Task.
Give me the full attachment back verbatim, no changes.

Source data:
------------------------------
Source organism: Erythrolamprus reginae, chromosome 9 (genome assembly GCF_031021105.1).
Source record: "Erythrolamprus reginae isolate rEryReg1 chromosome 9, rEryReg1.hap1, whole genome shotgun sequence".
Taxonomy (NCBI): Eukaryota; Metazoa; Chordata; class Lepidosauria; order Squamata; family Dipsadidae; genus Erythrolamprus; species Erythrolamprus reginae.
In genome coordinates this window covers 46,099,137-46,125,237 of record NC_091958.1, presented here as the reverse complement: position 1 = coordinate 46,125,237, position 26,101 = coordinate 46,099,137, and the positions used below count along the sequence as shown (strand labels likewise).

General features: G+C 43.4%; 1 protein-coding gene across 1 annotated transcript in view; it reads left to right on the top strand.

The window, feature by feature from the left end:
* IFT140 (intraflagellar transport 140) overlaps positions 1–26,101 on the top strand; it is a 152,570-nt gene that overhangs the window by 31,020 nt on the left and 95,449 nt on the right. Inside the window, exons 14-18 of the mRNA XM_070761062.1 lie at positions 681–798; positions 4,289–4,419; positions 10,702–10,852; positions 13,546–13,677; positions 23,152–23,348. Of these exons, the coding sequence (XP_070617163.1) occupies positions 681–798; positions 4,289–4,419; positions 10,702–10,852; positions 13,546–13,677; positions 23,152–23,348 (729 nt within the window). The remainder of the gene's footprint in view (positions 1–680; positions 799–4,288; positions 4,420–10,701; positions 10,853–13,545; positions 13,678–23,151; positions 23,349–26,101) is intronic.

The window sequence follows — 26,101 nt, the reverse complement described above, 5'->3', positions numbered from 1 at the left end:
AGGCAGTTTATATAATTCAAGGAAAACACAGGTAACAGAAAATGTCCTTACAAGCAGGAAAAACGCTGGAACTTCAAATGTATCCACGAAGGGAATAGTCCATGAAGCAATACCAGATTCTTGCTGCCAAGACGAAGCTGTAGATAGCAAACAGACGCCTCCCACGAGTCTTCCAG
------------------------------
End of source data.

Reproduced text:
Source organism: Erythrolamprus reginae, chromosome 9 (genome assembly GCF_031021105.1).
Source record: "Erythrolamprus reginae isolate rEryReg1 chromosome 9, rEryReg1.hap1, whole genome shotgun sequence".
Taxonomy (NCBI): Eukaryota; Metazoa; Chordata; class Lepidosauria; order Squamata; family Dipsadidae; genus Erythrolamprus; species Erythrolamprus reginae.
In genome coordinates this window covers 46,099,137-46,125,237 of record NC_091958.1, presented here as the reverse complement: position 1 = coordinate 46,125,237, position 26,101 = coordinate 46,099,137, and the positions used below count along the sequence as shown (strand labels likewise).

General features: G+C 43.4%; 1 protein-coding gene across 1 annotated transcript in view; it reads left to right on the top strand.

The window, feature by feature from the left end:
* IFT140 (intraflagellar transport 140) overlaps positions 1–26,101 on the top strand; it is a 152,570-nt gene that overhangs the window by 31,020 nt on the left and 95,449 nt on the right. Inside the window, exons 14-18 of the mRNA XM_070761062.1 lie at positions 681–798; positions 4,289–4,419; positions 10,702–10,852; positions 13,546–13,677; positions 23,152–23,348. Of these exons, the coding sequence (XP_070617163.1) occupies positions 681–798; positions 4,289–4,419; positions 10,702–10,852; positions 13,546–13,677; positions 23,152–23,348 (729 nt within the window). The remainder of the gene's footprint in view (positions 1–680; positions 799–4,288; positions 4,420–10,701; positions 10,853–13,545; positions 13,678–23,151; positions 23,349–26,101) is intronic.

The window sequence follows — 26,101 nt, the reverse complement described above, 5'->3', positions numbered from 1 at the left end:
AGGCAGTTTATATAATTCAAGGAAAACACAGGTAACAGAAAATGTCCTTACAAGCAGGAAAAACGCTGGAACTTCAAATGTATCCACGAAGGGAATAGTCCATGAAGCAATACCAGATTCTTGCTGCCAAGACGAAGCTGTAGATAGCAAACAGACGCCTCCCACGAGTCTTCCAG